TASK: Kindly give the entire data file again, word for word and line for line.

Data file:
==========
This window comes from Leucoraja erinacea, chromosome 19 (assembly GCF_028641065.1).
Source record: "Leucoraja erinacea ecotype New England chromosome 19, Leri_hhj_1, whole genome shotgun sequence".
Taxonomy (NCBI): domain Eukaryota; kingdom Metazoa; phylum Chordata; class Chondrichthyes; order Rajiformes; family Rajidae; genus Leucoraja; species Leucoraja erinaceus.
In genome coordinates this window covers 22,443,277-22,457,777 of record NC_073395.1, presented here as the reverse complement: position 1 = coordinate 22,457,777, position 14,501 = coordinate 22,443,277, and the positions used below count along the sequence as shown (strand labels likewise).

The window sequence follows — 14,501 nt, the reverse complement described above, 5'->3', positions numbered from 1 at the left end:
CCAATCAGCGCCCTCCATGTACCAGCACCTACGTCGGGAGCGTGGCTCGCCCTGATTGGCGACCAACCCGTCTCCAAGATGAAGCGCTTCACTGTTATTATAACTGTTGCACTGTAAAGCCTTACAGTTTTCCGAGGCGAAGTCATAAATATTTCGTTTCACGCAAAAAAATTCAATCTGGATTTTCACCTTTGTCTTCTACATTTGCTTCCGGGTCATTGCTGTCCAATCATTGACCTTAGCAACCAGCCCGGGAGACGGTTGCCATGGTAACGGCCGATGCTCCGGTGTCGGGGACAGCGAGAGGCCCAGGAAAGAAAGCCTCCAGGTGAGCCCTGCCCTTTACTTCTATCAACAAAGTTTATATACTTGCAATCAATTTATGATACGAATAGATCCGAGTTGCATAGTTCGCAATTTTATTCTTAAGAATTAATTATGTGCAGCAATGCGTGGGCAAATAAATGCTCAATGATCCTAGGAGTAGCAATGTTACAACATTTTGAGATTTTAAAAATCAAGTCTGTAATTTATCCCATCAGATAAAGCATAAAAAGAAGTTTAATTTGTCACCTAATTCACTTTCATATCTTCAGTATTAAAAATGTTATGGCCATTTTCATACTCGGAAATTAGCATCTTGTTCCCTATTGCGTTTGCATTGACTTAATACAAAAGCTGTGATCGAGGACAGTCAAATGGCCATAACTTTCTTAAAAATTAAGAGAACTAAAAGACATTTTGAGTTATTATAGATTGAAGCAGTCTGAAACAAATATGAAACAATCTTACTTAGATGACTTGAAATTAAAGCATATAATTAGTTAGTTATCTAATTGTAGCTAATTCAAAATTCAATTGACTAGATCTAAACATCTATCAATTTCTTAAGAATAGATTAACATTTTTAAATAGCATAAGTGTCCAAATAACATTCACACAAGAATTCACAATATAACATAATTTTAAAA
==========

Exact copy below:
This window comes from Leucoraja erinacea, chromosome 19 (assembly GCF_028641065.1).
Source record: "Leucoraja erinacea ecotype New England chromosome 19, Leri_hhj_1, whole genome shotgun sequence".
Taxonomy (NCBI): domain Eukaryota; kingdom Metazoa; phylum Chordata; class Chondrichthyes; order Rajiformes; family Rajidae; genus Leucoraja; species Leucoraja erinaceus.
In genome coordinates this window covers 22,443,277-22,457,777 of record NC_073395.1, presented here as the reverse complement: position 1 = coordinate 22,457,777, position 14,501 = coordinate 22,443,277, and the positions used below count along the sequence as shown (strand labels likewise).

The window sequence follows — 14,501 nt, the reverse complement described above, 5'->3', positions numbered from 1 at the left end:
CCAATCAGCGCCCTCCATGTACCAGCACCTACGTCGGGAGCGTGGCTCGCCCTGATTGGCGACCAACCCGTCTCCAAGATGAAGCGCTTCACTGTTATTATAACTGTTGCACTGTAAAGCCTTACAGTTTTCCGAGGCGAAGTCATAAATATTTCGTTTCACGCAAAAAAATTCAATCTGGATTTTCACCTTTGTCTTCTACATTTGCTTCCGGGTCATTGCTGTCCAATCATTGACCTTAGCAACCAGCCCGGGAGACGGTTGCCATGGTAACGGCCGATGCTCCGGTGTCGGGGACAGCGAGAGGCCCAGGAAAGAAAGCCTCCAGGTGAGCCCTGCCCTTTACTTCTATCAACAAAGTTTATATACTTGCAATCAATTTATGATACGAATAGATCCGAGTTGCATAGTTCGCAATTTTATTCTTAAGAATTAATTATGTGCAGCAATGCGTGGGCAAATAAATGCTCAATGATCCTAGGAGTAGCAATGTTACAACATTTTGAGATTTTAAAAATCAAGTCTGTAATTTATCCCATCAGATAAAGCATAAAAAGAAGTTTAATTTGTCACCTAATTCACTTTCATATCTTCAGTATTAAAAATGTTATGGCCATTTTCATACTCGGAAATTAGCATCTTGTTCCCTATTGCGTTTGCATTGACTTAATACAAAAGCTGTGATCGAGGACAGTCAAATGGCCATAACTTTCTTAAAAATTAAGAGAACTAAAAGACATTTTGAGTTATTATAGATTGAAGCAGTCTGAAACAAATATGAAACAATCTTACTTAGATGACTTGAAATTAAAGCATATAATTAGTTAGTTATCTAATTGTAGCTAATTCAAAATTCAATTGACTAGATCTAAACATCTATCAATTTCTTAAGAATAGATTAACATTTTTAAATAGCATAAGTGTCCAAATAACATTCACACAAGAATTCACAATATAACATAATTTTAAAA